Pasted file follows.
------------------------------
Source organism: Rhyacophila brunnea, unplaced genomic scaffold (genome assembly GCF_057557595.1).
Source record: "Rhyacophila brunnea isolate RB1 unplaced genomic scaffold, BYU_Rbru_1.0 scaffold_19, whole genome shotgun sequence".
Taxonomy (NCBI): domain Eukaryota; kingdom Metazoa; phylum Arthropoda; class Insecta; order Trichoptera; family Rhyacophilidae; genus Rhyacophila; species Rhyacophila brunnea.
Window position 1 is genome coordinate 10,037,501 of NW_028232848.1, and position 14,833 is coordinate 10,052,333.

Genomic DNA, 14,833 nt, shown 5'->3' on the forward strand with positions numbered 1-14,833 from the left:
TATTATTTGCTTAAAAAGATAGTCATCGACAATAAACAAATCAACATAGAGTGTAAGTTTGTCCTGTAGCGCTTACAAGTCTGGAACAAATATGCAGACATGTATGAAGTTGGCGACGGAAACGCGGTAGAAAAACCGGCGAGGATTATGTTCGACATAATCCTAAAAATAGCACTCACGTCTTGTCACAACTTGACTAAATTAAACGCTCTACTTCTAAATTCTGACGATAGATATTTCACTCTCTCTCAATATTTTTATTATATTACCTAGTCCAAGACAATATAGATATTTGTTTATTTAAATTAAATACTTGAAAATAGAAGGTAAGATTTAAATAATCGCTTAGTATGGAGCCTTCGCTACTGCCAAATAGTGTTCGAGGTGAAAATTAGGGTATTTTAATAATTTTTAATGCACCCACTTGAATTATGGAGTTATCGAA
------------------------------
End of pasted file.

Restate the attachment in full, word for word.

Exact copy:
Source organism: Rhyacophila brunnea, unplaced genomic scaffold (genome assembly GCF_057557595.1).
Source record: "Rhyacophila brunnea isolate RB1 unplaced genomic scaffold, BYU_Rbru_1.0 scaffold_19, whole genome shotgun sequence".
Taxonomy (NCBI): domain Eukaryota; kingdom Metazoa; phylum Arthropoda; class Insecta; order Trichoptera; family Rhyacophilidae; genus Rhyacophila; species Rhyacophila brunnea.
Window position 1 is genome coordinate 10,037,501 of NW_028232848.1, and position 14,833 is coordinate 10,052,333.

Genomic DNA, 14,833 nt, shown 5'->3' on the forward strand with positions numbered 1-14,833 from the left:
TATTATTTGCTTAAAAAGATAGTCATCGACAATAAACAAATCAACATAGAGTGTAAGTTTGTCCTGTAGCGCTTACAAGTCTGGAACAAATATGCAGACATGTATGAAGTTGGCGACGGAAACGCGGTAGAAAAACCGGCGAGGATTATGTTCGACATAATCCTAAAAATAGCACTCACGTCTTGTCACAACTTGACTAAATTAAACGCTCTACTTCTAAATTCTGACGATAGATATTTCACTCTCTCTCAATATTTTTATTATATTACCTAGTCCAAGACAATATAGATATTTGTTTATTTAAATTAAATACTTGAAAATAGAAGGTAAGATTTAAATAATCGCTTAGTATGGAGCCTTCGCTACTGCCAAATAGTGTTCGAGGTGAAAATTAGGGTATTTTAATAATTTTTAATGCACCCACTTGAATTATGGAGTTATCGAA